A New York congressional representative from the Hudson Valley visited a supermarket in Westchester today to announce new FDA standards for certain food-labeling.
Congresswoman Nita Lowey stood in front of the gluten-free section inside DeCicco’s Marketplace in northern Westchester County to announce the new Food and Drug Administration labeling guidelines.
The gluten-free labeling guideline is required under the Food Allergen Labeling and Consumer Protection Act, legislation authored by Lowey and signed into law in 2004. Now, says Lowey, nearly a decade later, the Federal government has set clear standards.
The term "gluten" refers to proteins that occur naturally in wheat, rye, barley and cross-bred hybrids of these grains. The labeling standard is intended to help those with celiac disease - an autoimmune digestive condition that can be effectively managed only by eating a gluten-free diet. Linda Freeman was diagnosed with celiac disease in 2004. She is the founder and president of the Hudson Valley Celiac Disease Foundation.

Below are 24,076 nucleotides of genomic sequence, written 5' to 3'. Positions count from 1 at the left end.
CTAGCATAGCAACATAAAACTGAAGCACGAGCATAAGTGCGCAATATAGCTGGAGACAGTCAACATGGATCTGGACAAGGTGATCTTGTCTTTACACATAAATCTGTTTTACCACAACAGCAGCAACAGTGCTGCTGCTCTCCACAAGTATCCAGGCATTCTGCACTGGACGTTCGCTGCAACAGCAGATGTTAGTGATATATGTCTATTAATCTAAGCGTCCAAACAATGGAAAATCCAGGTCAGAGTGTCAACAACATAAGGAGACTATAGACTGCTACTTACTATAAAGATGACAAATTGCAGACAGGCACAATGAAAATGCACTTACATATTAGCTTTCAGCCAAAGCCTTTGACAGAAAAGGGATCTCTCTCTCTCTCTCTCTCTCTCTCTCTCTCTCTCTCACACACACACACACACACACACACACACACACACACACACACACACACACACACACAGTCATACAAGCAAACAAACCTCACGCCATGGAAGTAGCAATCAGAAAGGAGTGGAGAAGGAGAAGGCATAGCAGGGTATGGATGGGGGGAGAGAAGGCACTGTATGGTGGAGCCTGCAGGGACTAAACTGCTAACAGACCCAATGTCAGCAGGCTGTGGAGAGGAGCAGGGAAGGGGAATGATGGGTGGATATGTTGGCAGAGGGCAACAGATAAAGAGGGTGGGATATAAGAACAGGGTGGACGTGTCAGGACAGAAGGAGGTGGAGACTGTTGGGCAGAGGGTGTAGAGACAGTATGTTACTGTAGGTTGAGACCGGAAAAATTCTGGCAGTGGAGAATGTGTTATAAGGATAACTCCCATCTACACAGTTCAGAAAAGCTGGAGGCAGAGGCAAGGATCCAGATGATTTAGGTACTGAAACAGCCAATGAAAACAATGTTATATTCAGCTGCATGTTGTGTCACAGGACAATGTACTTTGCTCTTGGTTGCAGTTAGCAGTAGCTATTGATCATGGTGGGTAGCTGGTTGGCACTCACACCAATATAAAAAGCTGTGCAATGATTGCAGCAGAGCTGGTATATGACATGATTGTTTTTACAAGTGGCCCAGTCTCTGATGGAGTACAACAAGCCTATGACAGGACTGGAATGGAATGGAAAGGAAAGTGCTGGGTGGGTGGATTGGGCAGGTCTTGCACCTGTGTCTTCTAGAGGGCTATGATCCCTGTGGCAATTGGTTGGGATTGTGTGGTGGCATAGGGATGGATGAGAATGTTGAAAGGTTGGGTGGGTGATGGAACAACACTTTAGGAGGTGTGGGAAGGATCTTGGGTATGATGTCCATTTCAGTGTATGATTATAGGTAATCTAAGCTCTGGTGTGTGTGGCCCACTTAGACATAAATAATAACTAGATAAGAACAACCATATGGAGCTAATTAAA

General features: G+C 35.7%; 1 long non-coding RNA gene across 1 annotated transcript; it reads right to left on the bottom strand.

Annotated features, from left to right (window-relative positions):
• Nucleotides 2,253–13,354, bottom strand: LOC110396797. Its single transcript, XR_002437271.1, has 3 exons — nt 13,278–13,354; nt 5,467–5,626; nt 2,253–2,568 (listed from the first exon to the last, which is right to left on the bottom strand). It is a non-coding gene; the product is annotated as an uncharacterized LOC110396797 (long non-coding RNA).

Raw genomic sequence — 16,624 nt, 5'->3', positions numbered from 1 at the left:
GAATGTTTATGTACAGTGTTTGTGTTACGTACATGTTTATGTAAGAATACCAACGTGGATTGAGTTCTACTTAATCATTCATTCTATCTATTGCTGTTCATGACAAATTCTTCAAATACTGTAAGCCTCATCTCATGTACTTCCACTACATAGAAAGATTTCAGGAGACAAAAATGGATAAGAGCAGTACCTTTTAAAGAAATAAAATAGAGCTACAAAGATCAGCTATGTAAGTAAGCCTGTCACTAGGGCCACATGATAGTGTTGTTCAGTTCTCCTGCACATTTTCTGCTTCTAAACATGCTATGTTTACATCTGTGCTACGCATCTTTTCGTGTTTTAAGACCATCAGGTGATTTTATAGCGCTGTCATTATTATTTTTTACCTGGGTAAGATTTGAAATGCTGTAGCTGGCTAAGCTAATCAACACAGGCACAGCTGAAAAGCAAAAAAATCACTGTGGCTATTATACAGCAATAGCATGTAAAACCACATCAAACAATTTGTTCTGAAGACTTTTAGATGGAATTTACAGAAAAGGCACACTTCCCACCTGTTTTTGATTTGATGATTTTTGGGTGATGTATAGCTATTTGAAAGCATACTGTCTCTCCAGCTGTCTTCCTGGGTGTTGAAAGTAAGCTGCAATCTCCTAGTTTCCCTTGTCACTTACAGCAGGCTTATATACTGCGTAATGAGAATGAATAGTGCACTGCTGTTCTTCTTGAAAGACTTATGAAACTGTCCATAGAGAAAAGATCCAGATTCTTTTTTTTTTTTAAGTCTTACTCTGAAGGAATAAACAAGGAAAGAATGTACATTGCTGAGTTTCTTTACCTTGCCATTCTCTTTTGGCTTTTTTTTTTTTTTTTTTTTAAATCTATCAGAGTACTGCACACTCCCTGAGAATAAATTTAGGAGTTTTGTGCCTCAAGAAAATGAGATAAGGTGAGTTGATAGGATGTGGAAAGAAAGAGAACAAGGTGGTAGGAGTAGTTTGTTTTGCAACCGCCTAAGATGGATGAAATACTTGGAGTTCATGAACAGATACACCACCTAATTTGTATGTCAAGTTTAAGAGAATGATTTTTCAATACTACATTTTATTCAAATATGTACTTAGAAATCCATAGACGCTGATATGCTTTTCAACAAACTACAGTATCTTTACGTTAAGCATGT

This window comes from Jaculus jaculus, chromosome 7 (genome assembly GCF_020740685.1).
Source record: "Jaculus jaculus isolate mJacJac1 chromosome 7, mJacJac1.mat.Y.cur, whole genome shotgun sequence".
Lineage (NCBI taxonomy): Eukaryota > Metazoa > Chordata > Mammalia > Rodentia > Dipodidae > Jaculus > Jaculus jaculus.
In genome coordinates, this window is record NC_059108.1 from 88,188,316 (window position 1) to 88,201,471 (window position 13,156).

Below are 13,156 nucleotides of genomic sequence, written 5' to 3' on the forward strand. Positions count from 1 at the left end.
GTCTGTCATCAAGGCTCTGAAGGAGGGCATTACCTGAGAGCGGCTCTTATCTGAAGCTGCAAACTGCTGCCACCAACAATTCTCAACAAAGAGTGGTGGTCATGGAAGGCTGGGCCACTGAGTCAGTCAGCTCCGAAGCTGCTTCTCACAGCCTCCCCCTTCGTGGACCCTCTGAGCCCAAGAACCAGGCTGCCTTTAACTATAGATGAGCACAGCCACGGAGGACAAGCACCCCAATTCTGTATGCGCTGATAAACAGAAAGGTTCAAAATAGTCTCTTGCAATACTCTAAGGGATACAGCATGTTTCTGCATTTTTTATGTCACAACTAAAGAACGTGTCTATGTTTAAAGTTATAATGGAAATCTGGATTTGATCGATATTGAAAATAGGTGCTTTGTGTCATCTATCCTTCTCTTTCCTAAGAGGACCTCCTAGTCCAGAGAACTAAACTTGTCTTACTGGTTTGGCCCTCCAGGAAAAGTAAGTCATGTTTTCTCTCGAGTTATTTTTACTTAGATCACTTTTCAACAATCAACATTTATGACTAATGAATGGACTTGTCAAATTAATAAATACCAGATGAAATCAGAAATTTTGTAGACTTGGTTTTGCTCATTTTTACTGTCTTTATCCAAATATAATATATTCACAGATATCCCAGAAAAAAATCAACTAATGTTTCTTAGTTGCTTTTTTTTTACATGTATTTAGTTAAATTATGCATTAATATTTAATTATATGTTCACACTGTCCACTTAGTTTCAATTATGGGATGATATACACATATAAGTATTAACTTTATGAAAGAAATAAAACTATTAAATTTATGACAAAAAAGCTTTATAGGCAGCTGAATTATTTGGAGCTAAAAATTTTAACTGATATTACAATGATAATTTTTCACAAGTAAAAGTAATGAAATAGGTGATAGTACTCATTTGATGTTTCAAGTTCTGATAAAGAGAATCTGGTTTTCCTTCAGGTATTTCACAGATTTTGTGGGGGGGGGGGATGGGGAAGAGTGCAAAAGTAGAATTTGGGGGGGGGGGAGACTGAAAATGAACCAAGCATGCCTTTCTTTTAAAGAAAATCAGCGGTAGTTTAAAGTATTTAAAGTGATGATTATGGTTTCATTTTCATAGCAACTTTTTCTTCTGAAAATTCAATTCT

Congresswoman Lowey, the senior Democrat on the House Appropriations Committee, says for a food manufacturer to declare a product is gluten-free, the following must be true.
Linda Freeman says it will make shopping easier and less time-consuming not only for those diagnosed with celiac disease, but also for those who shop for gluten-free products for their friends and family members.
FDA officials say food manufacturers will have one year after the rule is published to bring their labels into compliance.
Lowey is also an original co-sponsor of the Gluten in Medicine Disclosure Act, which would require medicine and pharmaceutical manufacturers to disclose on the label if a medicine contains gluten. Congressman Tim Ryan, an Ohio Democrat, is the lead sponsor. They are still building support for the legislation.